Album of the Day: Marisa Anderson, “Cloud Corner”
By Robert Ham · June 21, 2018 Merch for this release:
Compact Disc (CD), Vinyl LP

In recent years, guitarist Marisa Anderson has written and recorded music with a specific framework in mind. On 2013’s Traditional and Public Domain Songs, the Portland-based artist explored folk music history through takes on vintage tunes like “Battle Hymn of the Republic” and “Will The Circle Be Unbroken.” Two years ago, she released Into The Light, her soundtrack to an imaginary sci-fi western. Anderson seemed to thrive with these self-imposed boundaries, resulting in textured and often stirring work.

For her sixth full-length Cloud Corner, Anderson removes any and all restrictions, and soars even higher as a result. The 10 original compositions are a sundry mix of mood and styles, where the vertiginous blending of multiple guitar lines on “Slow Ascent” fits perfectly between the minimalist skronk of “Angel’s Rest” and the reverb-heavy ramble of album opener “Pulse.” Anderson also opens her process to some additional instrumentation, like the quiet electric piano that makes its presence known on the stinging ballad “Lament.” That piano bobs up again on the album’s closing song “Lift,” joined by a steady pattern played on a requinto jarocho, a guitar-shaped instrument originating from Mexico.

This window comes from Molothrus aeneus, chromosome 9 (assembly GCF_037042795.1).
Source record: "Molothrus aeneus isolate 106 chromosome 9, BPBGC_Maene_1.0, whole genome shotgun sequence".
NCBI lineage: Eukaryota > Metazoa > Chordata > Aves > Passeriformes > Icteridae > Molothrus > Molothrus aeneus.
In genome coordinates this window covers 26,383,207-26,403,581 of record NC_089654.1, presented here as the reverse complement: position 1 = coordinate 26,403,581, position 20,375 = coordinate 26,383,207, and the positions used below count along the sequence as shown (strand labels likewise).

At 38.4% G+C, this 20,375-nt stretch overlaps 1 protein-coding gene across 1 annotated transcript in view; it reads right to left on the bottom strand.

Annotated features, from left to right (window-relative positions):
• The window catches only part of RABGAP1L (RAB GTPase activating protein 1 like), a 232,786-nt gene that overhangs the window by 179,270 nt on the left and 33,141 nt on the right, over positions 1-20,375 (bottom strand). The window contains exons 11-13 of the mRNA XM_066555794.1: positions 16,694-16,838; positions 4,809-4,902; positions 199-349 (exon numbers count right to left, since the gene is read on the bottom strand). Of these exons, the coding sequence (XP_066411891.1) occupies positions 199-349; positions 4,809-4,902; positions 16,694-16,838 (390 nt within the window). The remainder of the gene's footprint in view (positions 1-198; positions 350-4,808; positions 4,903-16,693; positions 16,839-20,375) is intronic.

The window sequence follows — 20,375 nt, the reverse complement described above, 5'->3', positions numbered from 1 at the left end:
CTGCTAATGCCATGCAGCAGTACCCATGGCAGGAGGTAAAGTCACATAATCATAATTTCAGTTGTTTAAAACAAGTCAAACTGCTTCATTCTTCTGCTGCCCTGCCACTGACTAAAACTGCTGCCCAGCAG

Those little inclusions may not seem monumental. But for Anderson, whose domain has typically remained in the finger-picked guitars and lap steel, her decision to bring in new timbres and details into her sound is the mark of an artist who knows that unless she pushes herself to evolve, her work will surely stagnate and molder. In spite of the barren trees on the cover of Cloud Corner, her music continues to flourish and blossom.

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